During this chat Lieutenant Colonel Shelton will discuss the role of drones in joint military operations as well as his personal challenges and struggles as a leader in the United States Air Force. 

About the Speaker:

Previously, Lieutenant Colonel Shelton was the Chief of Command and Control Intelligence Surveillance Reconnaissance for the first Joint Special Operations Air Component at Fort Bragg in North Carolina. He has served in a variety of leadership positions including qualifications as an E-3 air battle manager instructor/evaluator, Chief Weapons and Tactics, Chief Standardization and Evaluations, Assistant Director of Operations, Director of Operations, and Director Joint Special Operations Air Detachment. Adam has flown in and deployed to numerous contingency operations some of which include Operations Noble Eagle, Enduring Freedom, Iraqi Freedom, Unified Protector, New Dawn, and Inherent Resolve. Adam holds a bachelor’s degree in computer management and information systems from Southern Illinois University in Edwardsville and two master’s degrees: military operational art from Air Command and Staff College and strategic studies from the College of Naval Command and Staff at the Naval War College. His research interests include multi-domain joint military operations, combatant command authorities/decision making, interagency and DOD integration, and DOD organizational design and adaptations.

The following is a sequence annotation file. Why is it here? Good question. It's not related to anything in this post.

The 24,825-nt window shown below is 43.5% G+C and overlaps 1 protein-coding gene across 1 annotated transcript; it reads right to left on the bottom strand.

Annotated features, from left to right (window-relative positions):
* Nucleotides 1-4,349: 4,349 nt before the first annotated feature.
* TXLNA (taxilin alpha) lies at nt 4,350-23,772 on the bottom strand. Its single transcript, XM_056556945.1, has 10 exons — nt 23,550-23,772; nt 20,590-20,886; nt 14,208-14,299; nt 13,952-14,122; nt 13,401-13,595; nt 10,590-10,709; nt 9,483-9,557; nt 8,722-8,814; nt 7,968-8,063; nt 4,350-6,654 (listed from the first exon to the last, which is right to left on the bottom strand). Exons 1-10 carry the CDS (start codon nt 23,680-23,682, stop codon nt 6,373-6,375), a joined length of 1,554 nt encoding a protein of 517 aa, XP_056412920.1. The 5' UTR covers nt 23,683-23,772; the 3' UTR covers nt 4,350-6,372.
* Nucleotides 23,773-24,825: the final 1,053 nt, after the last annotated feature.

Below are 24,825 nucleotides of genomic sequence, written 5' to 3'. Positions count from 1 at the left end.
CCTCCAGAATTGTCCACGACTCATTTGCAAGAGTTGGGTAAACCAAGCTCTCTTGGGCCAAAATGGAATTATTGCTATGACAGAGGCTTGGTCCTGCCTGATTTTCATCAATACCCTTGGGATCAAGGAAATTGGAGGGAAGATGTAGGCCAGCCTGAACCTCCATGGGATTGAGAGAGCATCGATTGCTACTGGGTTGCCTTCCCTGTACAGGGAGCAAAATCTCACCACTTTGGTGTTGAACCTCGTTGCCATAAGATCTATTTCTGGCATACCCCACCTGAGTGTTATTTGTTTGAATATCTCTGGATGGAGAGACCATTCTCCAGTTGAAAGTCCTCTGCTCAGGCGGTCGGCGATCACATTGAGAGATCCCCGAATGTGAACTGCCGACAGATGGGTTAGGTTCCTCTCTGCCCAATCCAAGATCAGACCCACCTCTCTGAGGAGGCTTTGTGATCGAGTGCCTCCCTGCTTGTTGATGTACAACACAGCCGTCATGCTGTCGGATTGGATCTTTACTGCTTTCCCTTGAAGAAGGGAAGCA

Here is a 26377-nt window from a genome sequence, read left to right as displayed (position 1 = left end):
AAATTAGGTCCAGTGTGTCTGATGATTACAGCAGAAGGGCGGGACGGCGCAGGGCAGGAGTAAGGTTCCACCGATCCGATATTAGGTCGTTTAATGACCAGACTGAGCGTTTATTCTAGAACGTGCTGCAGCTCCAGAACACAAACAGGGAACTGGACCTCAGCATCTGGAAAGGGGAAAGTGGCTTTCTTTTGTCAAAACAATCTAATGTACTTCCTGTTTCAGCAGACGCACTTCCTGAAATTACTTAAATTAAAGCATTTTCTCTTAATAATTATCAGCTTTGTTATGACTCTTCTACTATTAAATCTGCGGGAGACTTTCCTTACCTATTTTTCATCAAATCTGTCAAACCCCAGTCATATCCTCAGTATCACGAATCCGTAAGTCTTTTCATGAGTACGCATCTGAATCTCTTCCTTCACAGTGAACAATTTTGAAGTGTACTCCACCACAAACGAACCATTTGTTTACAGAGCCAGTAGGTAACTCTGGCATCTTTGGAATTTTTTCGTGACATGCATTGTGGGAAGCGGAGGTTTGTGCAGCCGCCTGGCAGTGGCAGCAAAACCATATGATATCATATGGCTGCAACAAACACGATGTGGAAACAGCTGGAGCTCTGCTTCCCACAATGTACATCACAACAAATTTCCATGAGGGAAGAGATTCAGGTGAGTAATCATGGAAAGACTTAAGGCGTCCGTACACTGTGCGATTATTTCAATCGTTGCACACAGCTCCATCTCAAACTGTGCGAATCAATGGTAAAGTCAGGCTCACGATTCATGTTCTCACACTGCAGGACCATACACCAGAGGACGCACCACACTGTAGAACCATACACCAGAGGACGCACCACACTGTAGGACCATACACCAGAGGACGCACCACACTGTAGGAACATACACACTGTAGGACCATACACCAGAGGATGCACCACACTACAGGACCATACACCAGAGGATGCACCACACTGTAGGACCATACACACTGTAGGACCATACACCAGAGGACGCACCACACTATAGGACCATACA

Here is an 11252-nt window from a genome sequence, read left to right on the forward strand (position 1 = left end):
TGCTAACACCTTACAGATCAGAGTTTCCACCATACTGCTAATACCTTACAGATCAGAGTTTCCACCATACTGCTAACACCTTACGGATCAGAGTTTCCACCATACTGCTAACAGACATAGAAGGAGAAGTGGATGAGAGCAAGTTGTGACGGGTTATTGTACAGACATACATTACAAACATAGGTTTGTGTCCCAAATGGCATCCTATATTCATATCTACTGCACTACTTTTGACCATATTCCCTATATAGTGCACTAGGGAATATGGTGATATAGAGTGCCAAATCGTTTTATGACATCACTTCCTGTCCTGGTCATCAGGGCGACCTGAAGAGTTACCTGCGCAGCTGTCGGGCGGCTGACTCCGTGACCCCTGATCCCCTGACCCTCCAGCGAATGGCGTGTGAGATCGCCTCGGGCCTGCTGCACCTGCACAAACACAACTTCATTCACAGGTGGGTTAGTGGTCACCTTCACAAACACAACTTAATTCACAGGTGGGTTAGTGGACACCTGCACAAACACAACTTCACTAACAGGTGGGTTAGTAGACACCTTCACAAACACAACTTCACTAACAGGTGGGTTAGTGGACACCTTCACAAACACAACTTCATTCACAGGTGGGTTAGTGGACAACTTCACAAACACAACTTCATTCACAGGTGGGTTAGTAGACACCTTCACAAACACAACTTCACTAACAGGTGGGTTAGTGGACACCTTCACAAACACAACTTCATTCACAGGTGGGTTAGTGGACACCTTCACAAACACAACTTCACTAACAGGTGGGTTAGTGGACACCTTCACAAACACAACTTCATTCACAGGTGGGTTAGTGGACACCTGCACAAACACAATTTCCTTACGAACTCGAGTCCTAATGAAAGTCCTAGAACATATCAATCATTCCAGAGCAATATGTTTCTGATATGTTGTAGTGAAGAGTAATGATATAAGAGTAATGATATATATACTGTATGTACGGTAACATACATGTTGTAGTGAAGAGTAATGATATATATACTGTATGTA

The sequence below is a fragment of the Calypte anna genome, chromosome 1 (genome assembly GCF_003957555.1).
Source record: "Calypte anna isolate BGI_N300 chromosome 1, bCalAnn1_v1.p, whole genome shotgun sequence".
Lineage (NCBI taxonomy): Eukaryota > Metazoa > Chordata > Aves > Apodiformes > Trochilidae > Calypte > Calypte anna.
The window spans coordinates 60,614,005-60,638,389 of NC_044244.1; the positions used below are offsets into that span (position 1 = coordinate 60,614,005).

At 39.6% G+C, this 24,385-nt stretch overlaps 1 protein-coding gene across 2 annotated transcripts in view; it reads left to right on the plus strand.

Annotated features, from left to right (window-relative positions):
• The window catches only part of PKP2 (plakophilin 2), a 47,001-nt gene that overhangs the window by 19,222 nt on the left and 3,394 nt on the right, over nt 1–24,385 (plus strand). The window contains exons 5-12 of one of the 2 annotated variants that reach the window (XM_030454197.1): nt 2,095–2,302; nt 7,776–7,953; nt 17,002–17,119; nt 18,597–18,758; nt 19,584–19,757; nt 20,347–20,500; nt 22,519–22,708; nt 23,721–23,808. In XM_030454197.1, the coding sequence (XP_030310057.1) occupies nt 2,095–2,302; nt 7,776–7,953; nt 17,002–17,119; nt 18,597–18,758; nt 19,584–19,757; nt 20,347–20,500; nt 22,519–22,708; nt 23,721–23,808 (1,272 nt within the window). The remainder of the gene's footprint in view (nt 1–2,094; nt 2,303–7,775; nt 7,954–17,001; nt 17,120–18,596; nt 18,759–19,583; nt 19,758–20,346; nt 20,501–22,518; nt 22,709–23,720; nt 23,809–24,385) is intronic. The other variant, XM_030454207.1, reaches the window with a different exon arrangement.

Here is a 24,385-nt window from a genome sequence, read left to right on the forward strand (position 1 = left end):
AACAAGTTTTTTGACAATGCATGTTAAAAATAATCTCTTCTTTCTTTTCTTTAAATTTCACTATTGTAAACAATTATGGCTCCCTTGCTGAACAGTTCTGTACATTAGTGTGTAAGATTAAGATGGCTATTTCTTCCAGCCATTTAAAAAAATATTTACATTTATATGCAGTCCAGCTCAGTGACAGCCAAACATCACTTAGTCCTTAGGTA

Tuesday, 11/05 7 PM FDR Suite SIGN UP required 

Reservations available starting 1 a.m. on Monday 10/28 


Five Years to Institute Change 10/23

“I agree with you. I want to do it. Now make me do it.”

-Franklin Delano Roosevelt

About the Chat: 

FDR made the above challenge to a group of advocates lobbying the him for change. Historians do not agree on the exact context in which this was said, but the message is clear. Everyone is responsible for advocating for change they want to see. 

Throughout her career Allyson Maynard-Gibson has embodied this challenge laid out by FDR. As a long-time advocate for women and children she has been at the forefront of social change. As financial services minister and attorney general of the Bahamas she was faced with systemic problems while in a position to encourage elected peers and leaders to institute sweeping reform. 

About the Speaker:


Allyson MaynardGibson served twice as attorney general and minister of legal affairs of the Commonwealth of The Bahamas. Ms. MaynardGibson also served in the Bahamian Parliament, was the country’s first minister of financial services and investments, and is past president of the International Women’s Forum and the Leadership Foundation.  




Wednesday, 10/23 7 PM FDR Suite SIGN UP required 

Reservations available starting 1 a.m. on Monday 10/14 

How to Impact Change While Following Orders 10/22

“The country needs — and, unless I mistake its temper — the country demands bold, persistent experimentation. It is common sense to take a method and try it: If it fails, admit it frankly and try another. But above all, try something.”